The literary review looks at different aspects related to the research topic. The first part of the chapter looks at defining and identifying key aspects of bullying. It looks at the general occurrence of bullying and the researches that indicate the extent of bullying in the different parts of the world. The section then dwells on the different types of bullying and how it can affect the individuals involved.
One of the key aspects of bullying in the modern world, cyber bullying is also treated in this section. The different characteristics and elements involved in bullying are treated to understand the phenomenon of bullying.
The section then looks at the different theories that could explain the bullying behaviour. An important section of this section is the role of teachers in overall bullying scenario. It also discusses the different intervention methods currently used. The second section of chapter deals with the second aspect of bullying, namely, empathy. It looks at the definition and historical evolution of empathy. It also looks at the aspects related to the definition and how it is differentiated from other similar terms often used. The section also looks into the use of empathy in related fields of healthcare.
The section specifically looks that researches done on the relationship between bullying and empathy as well. The section finally looks at empathy in relation to teachers. Bullying Defining bullying Smith, P. K. et al (2000) defines bullying as a form of antisocial behaviour that is found in schools, neighbourhoods and homes. Olweus, D. (1986, 1993) defines being bullied or victimized as the following: “A person is bullied when he or she is exposed repeatedly and over time to negative actions on the part of one or more other persons”. Olweus adds the negative and harmful factor of bullying to the definition.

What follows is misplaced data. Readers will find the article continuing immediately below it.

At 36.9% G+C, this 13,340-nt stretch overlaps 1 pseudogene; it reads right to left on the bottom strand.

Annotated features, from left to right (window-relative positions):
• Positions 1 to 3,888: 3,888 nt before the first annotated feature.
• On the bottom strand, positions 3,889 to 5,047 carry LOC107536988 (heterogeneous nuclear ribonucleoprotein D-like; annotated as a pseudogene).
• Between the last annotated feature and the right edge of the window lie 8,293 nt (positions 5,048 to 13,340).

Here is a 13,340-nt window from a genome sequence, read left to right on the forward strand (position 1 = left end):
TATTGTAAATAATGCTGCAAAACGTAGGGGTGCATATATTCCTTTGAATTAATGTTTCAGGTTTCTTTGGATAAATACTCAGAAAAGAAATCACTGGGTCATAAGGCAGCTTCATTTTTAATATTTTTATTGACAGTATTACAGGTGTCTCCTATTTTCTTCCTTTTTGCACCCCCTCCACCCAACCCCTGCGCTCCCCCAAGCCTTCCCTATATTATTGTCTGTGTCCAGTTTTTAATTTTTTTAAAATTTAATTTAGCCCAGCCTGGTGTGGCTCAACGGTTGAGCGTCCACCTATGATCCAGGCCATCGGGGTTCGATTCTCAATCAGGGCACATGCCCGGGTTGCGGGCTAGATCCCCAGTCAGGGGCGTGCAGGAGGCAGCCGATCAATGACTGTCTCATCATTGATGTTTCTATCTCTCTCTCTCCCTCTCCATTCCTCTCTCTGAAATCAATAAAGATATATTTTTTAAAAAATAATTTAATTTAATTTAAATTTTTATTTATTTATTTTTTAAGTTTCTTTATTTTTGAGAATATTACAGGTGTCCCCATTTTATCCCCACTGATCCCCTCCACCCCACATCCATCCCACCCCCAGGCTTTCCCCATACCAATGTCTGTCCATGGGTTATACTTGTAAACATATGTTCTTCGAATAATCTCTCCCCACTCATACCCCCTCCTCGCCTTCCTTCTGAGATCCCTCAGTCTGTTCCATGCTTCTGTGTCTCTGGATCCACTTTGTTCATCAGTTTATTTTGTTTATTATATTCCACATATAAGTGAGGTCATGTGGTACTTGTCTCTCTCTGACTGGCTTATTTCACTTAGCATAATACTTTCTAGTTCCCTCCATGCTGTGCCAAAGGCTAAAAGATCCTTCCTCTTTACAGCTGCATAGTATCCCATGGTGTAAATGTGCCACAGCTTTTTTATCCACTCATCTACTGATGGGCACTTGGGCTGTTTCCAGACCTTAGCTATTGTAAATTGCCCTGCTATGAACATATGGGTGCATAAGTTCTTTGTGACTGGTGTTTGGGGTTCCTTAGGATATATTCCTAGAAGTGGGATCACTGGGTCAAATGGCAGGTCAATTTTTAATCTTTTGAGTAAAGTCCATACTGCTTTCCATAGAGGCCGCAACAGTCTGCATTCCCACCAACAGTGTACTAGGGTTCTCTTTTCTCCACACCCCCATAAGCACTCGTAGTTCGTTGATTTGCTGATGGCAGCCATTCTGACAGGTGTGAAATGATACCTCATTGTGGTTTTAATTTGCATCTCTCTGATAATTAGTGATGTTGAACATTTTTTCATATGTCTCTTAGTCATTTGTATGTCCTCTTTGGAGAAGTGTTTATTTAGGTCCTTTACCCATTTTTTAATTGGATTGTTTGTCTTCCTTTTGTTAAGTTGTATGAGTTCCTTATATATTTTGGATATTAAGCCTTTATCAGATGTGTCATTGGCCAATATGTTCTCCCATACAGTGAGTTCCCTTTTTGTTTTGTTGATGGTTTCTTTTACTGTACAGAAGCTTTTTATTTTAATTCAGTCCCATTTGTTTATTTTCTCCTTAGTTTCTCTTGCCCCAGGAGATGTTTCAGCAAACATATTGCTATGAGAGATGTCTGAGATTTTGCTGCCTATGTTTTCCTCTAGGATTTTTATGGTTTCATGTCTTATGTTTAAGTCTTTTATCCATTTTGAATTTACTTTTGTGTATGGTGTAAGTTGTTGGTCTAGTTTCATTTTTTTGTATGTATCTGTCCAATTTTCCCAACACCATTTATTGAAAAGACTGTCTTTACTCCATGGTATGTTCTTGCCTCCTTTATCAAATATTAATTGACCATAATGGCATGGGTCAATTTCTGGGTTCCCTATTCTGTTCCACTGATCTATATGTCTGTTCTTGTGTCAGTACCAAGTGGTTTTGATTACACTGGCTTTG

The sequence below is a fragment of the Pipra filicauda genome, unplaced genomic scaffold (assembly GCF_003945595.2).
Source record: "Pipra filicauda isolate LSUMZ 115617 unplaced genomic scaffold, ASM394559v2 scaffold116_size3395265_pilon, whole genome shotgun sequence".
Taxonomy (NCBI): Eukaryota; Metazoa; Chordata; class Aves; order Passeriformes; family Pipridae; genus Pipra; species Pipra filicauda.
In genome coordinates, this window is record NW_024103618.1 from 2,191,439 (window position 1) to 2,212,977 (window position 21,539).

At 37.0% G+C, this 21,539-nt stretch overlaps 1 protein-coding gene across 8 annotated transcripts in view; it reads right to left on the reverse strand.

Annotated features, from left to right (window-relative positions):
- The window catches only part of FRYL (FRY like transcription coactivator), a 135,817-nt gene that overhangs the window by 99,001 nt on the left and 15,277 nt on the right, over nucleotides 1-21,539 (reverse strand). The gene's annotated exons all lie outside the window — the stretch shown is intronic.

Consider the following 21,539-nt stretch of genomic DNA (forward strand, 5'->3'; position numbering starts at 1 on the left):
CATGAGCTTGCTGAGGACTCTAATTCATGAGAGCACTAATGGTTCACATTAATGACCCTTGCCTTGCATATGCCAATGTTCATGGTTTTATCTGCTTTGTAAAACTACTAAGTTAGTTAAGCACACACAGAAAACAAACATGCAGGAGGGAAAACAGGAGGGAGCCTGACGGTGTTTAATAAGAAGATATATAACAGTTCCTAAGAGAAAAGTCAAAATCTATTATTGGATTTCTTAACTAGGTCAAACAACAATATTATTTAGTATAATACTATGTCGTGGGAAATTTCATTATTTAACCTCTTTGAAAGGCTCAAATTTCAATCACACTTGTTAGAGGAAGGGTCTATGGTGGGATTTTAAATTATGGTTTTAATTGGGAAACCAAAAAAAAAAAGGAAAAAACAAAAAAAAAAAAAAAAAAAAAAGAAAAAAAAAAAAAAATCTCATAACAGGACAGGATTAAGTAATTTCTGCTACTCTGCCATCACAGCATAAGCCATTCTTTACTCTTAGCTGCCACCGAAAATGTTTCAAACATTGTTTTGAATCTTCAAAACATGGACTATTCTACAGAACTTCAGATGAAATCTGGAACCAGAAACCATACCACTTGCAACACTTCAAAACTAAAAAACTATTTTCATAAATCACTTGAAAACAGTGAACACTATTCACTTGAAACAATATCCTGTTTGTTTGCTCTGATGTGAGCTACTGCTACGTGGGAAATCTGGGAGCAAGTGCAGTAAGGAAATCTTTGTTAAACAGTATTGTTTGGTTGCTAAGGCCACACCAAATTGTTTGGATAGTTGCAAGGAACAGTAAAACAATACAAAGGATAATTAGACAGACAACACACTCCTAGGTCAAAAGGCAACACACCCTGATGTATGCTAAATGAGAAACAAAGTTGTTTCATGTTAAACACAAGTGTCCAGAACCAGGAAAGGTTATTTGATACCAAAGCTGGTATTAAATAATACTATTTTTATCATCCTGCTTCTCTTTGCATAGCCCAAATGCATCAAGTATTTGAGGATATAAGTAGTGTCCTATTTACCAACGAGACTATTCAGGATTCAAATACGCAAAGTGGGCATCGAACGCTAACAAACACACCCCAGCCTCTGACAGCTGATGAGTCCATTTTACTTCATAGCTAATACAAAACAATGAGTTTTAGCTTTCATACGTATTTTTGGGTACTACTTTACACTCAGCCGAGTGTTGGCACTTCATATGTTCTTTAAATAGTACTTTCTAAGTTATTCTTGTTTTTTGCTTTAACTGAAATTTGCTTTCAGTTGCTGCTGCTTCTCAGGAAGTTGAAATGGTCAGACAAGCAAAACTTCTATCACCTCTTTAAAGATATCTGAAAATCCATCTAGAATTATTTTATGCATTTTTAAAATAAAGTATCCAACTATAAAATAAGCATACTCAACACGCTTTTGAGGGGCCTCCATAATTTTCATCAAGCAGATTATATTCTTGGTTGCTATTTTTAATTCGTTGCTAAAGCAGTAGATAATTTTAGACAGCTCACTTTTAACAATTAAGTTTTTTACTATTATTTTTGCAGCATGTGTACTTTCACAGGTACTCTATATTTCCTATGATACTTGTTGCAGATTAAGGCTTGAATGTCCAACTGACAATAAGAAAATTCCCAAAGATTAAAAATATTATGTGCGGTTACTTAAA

Richter, N. (2005) defines bullying in the following way: “A bully is a person who hurts or browbeats those who are weaker. Browbeat means to intimidate with harsh, stern looks and talk”. American Medical Association defines bullying as a negative behaviour that involves a pattern of repeated aggression against the victim, deliberate intent to harm or disturb despite apparent distress of the victim and a real or perceived imbalance of power with the more powerful individual or group attacking a physically or psychologically vulnerable victim.
Richter and AMA add the factor of imbalance of power to the definition of bullying. The Diagnostic and Statistical Manual of Mental Disorders defines bullying as psychiatric disorder that is characterized by a repetitive and persistent pattern of behaviour in which either the basic rights of the victim is violated. The phenomenon of bullying is characterised by three major aspects: (1) An aggressive behaviour or intentional behaviour to bring harm (2) It is carried out repeatedly and over time, (3) the inter-personal relationship is characterized by an imbalance of power.